SAN FRANCISCO, CA--(Marketwired - Mar 1, 2016) - Stride Health, the company redefining the way independent working Americans access health care and coverage, today shared a number of pointers aimed at dispelling confusion around the tax implications of the Affordable Care Act (ACA). At the heart of the ACA is the "individual mandate," which requires Americans to buy health insurance or else be fined.

"The ins and outs of health care coverage can be bewildering, and many people don't understand the health insurance tax penalty," said Noah Lang, CEO and co-founder of Stride Health. "When you add the possibility of a hit to the wallet, independent workers need comprehensible facts -- and we're happy to clear up any misconceptions."

The Tax Penalty

The most common questions received by Stride Health this time of year are about the tax penalty: If I'm only uninsured for a short time, will I be penalized? Will I be fined if I lose my job and, with it, my insurance benefits?

The ACA gives uninsured people time to find a policy. You are only penalized if you go more than three months without coverage. If you bought insurance for the 2016 year that begins on March 1, you do not have to pay the penalty. Similarly, if you lose job-based coverage in the middle of June, for example, and your new coverage does not begin until August 1, you are not penalized.

Last year, the tax penalty for 2015 was the larger of either $325 per adult or 2 percent of family income. In 2016, the penalty grows to a minimum of $695 per adult or 2.5 percent of family income.

However, uninsured Americans only pay the percentage of the penalty that corresponds to the amount of the year they went without coverage. So if a person does not have coverage for six months (half of the year) then they would pay half of the penalty.

There is the possibility of an uninsured person not having to pay the penalty, but it involves a specific set of circumstances. For example, if you live in a state where Medicaid did not expand, but you make too little to qualify for a government subsidy, you will not be fined on your taxes.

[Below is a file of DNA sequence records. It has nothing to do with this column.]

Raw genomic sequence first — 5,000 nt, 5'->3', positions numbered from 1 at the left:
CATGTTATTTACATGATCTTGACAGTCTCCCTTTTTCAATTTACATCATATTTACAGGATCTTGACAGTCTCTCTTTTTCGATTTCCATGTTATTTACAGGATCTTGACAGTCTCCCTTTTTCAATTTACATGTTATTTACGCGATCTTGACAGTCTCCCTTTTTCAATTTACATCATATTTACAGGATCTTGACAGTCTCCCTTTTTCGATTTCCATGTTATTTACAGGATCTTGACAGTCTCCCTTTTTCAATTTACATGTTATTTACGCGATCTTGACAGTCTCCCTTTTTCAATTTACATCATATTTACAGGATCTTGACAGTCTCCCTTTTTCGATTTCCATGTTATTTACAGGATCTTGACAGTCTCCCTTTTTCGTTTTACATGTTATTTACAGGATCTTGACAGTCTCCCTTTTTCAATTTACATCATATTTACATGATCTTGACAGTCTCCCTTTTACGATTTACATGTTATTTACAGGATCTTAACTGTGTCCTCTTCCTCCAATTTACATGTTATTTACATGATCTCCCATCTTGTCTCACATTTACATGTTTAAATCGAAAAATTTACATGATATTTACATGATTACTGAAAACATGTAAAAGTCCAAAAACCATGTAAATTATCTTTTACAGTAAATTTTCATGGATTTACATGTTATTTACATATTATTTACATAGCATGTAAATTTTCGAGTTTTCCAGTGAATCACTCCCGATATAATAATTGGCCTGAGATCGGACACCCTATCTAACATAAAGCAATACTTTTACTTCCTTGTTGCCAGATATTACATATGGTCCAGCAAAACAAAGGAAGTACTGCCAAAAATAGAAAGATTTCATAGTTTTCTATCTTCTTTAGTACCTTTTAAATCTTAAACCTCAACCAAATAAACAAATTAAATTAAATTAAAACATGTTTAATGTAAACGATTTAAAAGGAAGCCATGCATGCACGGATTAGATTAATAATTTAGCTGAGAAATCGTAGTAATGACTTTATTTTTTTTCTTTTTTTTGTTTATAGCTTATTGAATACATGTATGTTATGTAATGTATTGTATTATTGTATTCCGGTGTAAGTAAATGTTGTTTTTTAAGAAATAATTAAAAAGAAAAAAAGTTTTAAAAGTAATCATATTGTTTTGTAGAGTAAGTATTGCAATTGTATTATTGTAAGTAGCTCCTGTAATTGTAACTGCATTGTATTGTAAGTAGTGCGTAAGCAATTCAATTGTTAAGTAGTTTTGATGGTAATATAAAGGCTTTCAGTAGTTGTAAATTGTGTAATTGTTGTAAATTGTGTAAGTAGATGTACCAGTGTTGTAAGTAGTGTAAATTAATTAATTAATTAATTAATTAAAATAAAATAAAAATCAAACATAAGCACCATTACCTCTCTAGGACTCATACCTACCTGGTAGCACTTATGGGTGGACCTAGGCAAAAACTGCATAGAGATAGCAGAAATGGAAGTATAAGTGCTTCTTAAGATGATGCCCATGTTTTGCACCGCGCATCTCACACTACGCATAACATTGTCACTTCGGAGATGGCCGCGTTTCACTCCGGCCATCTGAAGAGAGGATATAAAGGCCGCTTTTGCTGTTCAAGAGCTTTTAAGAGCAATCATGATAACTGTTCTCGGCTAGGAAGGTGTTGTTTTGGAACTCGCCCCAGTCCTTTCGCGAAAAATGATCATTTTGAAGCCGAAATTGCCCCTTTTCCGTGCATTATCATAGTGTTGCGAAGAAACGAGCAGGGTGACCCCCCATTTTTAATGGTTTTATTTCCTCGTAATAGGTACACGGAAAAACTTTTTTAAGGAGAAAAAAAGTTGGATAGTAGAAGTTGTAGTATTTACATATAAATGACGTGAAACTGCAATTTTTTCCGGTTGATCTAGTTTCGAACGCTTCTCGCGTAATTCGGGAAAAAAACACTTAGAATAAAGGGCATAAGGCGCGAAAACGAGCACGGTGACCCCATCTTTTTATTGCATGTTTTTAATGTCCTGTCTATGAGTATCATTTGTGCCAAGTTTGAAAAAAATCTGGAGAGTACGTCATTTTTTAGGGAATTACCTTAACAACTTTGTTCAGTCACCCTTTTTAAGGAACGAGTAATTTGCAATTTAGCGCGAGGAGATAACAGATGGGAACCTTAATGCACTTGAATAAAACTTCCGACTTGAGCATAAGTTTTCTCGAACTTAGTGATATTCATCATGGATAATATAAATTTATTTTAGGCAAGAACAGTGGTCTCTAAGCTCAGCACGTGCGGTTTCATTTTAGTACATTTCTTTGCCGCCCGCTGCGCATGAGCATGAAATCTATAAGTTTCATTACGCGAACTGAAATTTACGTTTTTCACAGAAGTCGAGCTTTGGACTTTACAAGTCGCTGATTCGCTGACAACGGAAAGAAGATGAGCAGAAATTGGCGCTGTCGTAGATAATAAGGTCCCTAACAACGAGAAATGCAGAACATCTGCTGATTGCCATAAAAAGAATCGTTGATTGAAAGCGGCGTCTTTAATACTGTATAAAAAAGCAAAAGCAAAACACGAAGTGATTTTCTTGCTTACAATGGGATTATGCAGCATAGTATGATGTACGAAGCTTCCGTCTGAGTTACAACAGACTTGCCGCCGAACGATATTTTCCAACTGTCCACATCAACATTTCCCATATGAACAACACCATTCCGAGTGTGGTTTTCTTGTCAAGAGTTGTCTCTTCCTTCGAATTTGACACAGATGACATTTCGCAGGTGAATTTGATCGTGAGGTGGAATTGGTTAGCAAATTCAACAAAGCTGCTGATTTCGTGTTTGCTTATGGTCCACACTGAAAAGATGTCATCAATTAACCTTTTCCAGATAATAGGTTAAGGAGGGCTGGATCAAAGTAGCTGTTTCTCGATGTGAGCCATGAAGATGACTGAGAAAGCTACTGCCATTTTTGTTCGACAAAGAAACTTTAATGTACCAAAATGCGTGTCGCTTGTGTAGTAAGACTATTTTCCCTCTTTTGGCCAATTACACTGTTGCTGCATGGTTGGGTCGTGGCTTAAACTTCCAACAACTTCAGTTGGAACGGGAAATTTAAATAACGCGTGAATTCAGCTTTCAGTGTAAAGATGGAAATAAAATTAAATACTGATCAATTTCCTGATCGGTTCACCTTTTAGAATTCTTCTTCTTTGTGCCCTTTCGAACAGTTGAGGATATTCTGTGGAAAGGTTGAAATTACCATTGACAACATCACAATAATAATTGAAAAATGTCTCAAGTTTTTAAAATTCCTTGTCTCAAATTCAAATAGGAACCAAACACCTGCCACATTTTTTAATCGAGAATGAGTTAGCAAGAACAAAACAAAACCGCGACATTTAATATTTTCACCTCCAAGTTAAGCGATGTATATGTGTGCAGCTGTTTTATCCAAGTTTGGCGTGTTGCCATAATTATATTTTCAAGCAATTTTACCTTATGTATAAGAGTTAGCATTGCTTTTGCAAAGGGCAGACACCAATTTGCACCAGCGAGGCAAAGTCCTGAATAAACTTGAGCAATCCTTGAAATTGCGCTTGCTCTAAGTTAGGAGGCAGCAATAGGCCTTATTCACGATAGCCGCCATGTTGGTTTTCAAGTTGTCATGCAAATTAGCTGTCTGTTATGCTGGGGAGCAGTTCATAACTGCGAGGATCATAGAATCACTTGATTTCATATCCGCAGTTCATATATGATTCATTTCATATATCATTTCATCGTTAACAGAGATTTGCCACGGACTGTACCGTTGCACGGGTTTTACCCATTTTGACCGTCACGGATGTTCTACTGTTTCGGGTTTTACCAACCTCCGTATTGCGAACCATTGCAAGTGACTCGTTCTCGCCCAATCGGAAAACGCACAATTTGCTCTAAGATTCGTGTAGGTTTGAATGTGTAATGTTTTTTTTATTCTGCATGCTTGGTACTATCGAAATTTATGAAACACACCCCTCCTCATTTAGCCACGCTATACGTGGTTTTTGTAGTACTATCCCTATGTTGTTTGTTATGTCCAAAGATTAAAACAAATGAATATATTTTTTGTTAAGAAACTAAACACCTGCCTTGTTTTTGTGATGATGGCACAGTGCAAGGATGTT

Deductions for the Self-Employed

There are also opportunities for independent workers to save money with health-related tax deductions. Many Americans may not be aware they can deduct their health insurance premiums from Adjusted Gross Income (AGI). The self-employed health insurance write-off is on page 1 of Form 1040, which means there's no need to itemize deductions to take advantage of this tax break. If you were enrolled in an employer-sponsored plan for any part of the year, you may only take premium deductions for the part of the year you were self-employed.

Medical Expenses

Medical expenses also may be deducted, Stride Health notes, if they exceed 10 percent of your AGI. Qualified medical expenses include care, surgeries, dental, vision, prescription medication, appliances (such as contacts, glasses and hearing aids) and travel expenses to obtain medical care.

Health Savings Accounts

Finally, it's possible to save money for future health care expenses in a tax-advantaged way. Insured Americans can put money into a Health Savings Account (HSA) for tax-free health care savings. The maximum contribution in 2016 is $3,350 for an individual. Unused money in an HSA rolls over year-to-year, so you can use it later, which is especially helpful with large and unforeseen medical bills. And if you're 55 or older, you can contribute an additional $1,000 "catch-up" amount each year.

Only those with High Deductible Health Plans (defined in 2016 as having a minimum deductible of $1,300 and out-of-pocket maximum of $6,550) are eligible to contribute to an HSA. Check your plan today and see if you can start saving for healthcare tax-free with an HSA.


Stride Health's hassle-free, user-friendly approach to healthcare and tax compliance helps independent contractors and self-employed Americans save time, reduce stress and tap into savings. The company recently raised $13 million in funding led by Venrock. Other investors include NEA, Fidelity Biosciences, The Mayo Clinic and Rock Health. The company also works closely with a handful of on-demand economy companies and freelance workforces to cover their contractors, including Uber, Etsy and Intuit. More information at

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Media Contact:
Theresa Maloney
Cogenta Communications